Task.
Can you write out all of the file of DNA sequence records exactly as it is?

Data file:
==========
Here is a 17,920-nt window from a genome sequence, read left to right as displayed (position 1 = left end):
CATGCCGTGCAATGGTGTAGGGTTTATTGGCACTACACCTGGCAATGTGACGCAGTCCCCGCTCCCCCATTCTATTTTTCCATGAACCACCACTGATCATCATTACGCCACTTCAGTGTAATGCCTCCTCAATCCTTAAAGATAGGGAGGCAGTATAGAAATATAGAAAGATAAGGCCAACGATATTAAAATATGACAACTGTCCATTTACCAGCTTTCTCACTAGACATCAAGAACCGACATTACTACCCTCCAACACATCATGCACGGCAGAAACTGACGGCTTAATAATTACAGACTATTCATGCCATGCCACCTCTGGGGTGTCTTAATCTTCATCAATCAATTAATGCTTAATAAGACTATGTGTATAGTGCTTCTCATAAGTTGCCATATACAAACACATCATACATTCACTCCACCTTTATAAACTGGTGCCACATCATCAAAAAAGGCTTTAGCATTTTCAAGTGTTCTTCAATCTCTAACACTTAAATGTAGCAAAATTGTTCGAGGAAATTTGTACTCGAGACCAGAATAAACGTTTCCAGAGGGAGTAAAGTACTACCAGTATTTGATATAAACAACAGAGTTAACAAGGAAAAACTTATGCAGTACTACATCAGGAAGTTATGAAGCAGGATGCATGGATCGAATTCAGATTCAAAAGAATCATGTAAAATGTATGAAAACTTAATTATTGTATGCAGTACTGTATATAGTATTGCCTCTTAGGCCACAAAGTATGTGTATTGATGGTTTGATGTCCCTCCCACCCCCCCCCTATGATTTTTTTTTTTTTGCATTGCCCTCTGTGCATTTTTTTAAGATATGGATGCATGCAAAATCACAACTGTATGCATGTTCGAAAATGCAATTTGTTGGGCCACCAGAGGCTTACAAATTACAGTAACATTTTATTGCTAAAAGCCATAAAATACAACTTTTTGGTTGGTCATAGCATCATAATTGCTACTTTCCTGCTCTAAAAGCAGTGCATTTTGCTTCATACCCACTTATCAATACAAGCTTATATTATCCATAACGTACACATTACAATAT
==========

Here is a 17,920-nt window from a genome sequence, read left to right as displayed (position 1 = left end):
CATGCCGTGCAATGGTGTAGGGTTTATTGGCACTACACCTGGCAATGTGACGCAGTCCCCGCTCCCCCATTCTATTTTTCCATGAACCACCACTGATCATCATTACGCCACTTCAGTGTAATGCCTCCTCAATCCTTAAAGATAGGGAGGCAGTATAGAAATATAGAAAGATAAGGCCAACGATATTAAAATATGACAACTGTCCATTTACCAGCTTTCTCACTAGACATCAAGAACCGACATTACTACCCTCCAACACATCATGCACGGCAGAAACTGACGGCTTAATAATTACAGACTATTCATGCCATGCCACCTCTGGGGTGTCTTAATCTTCATCAATCAATTAATGCTTAATAAGACTATGTGTATAGTGCTTCTCATAAGTTGCCATATACAAACACATCATACATTCACTCCACCTTTATAAACTGGTGCCACATCATCAAAAAAGGCTTTAGCATTTTCAAGTGTTCTTCAATCTCTAACACTTAAATGTAGCAAAATTGTTCGAGGAAATTTGTACTCGAGACCAGAATAAACGTTTCCAGAGGGAGTAAAGTACTACCAGTATTTGATATAAACAACAGAGTTAACAAGGAAAAACTTATGCAGTACTACATCAGGAAGTTATGAAGCAGGATGCATGGATCGAATTCAGATTCAAAAGAATCATGTAAAATGTATGAAAACTTAATTATTGTATGCAGTACTGTATATAGTATTGCCTCTTAGGCCACAAAGTATGTGTATTGATGGTTTGATGTCCCTCCCACCCCCCCCCTATGATTTTTTTTTTTTTGCATTGCCCTCTGTGCATTTTTTTAAGATATGGATGCATGCAAAATCACAACTGTATGCATGTTCGAAAATGCAATTTGTTGGGCCACCAGAGGCTTACAAATTACAGTAACATTTTATTGCTAAAAGCCATAAAATACAACTTTTTGGTTGGTCATAGCATCATAATTGCTACTTTCCTGCTCTAAAAGCAGTGCATTTTGCTTCATACCCACTTATCAATACAAGCTTATATTATCCATAACGTACACATTACAATAT